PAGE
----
Christmas leave plan for IRA prisoners

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The Government is under pressure to give Christmas leave to some IRA prisoners, including the ``Brighton bomber'', Patrick Magee, who were transferred from the mainland to Ulster.

Following the historic contacts with Sinn Fein, the Government is expected to sanction more releases of IRA prisoners from Ulster jails than ever before this Christmas as a goodwill gesture to maintain peace in the Province.

But ministers have confirmed that prisoners transferred from the mainland will still be subject to the stricter British prison regime, and will not be eligible for Christmas release, which is available to fellow prisoners in Ulster jails.

Ministers are facing renewed pressure to end that anomaly. The Ulster Unionist MP David Trimble called for the regimes on the mainland and in Ulster to be made equal. ``It's a mess. On humanitarian grounds, there is a strong case for transfers,'' he said.

"The reason why there has been a problem over transfers is because the prison regimes are different. At Christmas, there will be even more generous leave granted than before.''

The transfer of the IRA prisoners caused an uproar at the start of September. But the prospect of the four prisoners being treated differently in the same prisons in Ulster over Christmas is certain to be high on the Sinn Fein-IRA list for the exploratory talks that are to start soon with British officials.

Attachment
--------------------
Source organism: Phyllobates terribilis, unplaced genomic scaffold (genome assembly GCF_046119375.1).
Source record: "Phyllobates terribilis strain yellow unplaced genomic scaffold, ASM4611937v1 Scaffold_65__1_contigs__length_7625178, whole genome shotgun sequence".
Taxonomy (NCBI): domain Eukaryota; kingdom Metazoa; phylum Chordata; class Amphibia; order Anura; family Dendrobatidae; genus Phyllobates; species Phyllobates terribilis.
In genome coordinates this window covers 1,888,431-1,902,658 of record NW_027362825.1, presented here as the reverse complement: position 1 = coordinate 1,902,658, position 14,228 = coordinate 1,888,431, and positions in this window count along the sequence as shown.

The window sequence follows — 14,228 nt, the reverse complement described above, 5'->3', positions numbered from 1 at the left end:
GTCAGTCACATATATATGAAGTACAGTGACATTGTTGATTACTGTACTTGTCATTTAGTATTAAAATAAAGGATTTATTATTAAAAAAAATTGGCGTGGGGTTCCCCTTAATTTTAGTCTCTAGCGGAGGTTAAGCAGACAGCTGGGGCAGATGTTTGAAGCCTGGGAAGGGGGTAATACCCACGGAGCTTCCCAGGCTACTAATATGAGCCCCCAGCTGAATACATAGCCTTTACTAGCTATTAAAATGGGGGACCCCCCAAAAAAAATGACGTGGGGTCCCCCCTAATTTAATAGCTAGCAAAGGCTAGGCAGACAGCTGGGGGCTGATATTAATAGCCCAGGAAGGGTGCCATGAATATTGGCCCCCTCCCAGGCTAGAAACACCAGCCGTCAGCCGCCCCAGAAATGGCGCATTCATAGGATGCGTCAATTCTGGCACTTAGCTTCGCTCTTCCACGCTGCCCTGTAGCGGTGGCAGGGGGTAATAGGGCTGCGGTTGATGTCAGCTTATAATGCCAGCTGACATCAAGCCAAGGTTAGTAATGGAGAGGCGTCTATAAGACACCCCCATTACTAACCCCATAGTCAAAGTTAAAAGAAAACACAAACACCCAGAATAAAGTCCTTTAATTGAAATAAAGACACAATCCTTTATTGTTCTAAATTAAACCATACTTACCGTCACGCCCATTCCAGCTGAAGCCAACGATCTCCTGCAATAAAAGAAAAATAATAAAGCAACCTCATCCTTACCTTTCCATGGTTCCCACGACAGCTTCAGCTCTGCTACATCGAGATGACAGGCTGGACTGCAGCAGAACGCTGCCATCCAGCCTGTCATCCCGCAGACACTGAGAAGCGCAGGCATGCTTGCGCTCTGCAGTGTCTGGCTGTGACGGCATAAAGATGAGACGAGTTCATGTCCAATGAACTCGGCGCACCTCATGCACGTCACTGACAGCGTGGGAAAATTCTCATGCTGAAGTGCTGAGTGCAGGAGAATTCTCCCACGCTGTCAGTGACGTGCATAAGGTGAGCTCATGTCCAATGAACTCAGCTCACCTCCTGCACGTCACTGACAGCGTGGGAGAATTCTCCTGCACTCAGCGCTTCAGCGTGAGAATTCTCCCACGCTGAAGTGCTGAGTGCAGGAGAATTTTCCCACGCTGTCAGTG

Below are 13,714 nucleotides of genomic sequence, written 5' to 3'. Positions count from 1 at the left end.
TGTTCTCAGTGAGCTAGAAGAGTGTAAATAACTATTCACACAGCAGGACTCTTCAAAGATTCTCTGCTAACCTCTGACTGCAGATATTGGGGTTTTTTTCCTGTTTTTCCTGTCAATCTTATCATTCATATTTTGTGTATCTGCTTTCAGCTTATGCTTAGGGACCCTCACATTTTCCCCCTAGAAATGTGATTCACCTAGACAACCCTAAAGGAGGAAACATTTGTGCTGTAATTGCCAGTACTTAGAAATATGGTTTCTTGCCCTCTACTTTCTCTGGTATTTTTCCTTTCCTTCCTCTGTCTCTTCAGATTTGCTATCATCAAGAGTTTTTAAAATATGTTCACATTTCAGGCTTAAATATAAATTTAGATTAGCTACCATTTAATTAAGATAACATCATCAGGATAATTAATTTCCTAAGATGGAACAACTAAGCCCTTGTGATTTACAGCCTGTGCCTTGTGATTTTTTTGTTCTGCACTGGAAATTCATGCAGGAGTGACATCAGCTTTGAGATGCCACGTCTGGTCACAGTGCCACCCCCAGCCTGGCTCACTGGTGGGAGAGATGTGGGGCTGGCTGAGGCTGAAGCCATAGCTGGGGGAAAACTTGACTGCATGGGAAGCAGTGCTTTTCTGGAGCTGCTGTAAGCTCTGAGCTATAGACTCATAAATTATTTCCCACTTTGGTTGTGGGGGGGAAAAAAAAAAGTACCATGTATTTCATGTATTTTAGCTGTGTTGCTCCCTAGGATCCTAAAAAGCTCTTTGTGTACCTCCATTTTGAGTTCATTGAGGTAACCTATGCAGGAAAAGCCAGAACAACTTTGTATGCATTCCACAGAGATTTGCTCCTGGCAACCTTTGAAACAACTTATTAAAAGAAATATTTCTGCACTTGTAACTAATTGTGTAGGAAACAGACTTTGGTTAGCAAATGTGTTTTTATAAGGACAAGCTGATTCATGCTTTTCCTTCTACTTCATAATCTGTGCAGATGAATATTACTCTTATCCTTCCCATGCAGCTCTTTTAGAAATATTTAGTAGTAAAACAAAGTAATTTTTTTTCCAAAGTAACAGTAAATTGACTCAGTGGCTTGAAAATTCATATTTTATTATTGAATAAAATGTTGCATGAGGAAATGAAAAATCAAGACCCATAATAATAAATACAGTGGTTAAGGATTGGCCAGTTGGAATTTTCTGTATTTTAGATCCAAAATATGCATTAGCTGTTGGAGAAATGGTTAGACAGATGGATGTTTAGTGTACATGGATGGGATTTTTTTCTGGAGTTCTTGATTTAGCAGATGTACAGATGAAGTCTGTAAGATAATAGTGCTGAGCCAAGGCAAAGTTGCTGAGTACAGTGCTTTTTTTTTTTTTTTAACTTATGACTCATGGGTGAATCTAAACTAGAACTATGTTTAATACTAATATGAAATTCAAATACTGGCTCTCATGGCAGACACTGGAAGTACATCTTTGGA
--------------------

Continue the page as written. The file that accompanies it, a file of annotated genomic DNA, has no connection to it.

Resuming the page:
The stricter British regime will apply to the four IRA prisoners whose transfer to Belfast in September, within days of the ceasefire, caused an uproar among Ulster Unionists, who suspected a deal had been done between the Government and the IRA.

The Prison Service agency said there had been no further transfers. The furore arose after it was announced that four men, including Magee, 43, given eight life sentences for his key role in the attempted murder of Margaret Thatcher and the Cabinet in 1984, had been sent to the Maze prison in Northern Ireland.

The move was condemned by MPs as grossly insensitive. The Home Secretary, Michael Howard, gave broad approval for the transfers, but ministers were furious about the actual timing.

Mr Howard intervened to ensure that he was informed about the detailed timing of any further transfers by Derek Lewis, director-general of the Prison Service.

The Prison Service was unable to say when any further transfers would take place, but it is believed Mr Howard has made clear he wants no more for the moment.

Mr Howard has denied that Britain has plans to allow the early release of IRA prisoners, and has ruled out any amnesty, but the easing of the rules governing prisoners who have beentransferred to Ulster would be a compromise.

The release of IRA prisoners in Ireland was halted when a postal worker was shot dead by an IRA team in Newry, County Down. Maire Geoghegan-Quinn, the Irish justice minister, said the Irish government would proceed with releases when it was assured therewas no threat to the community.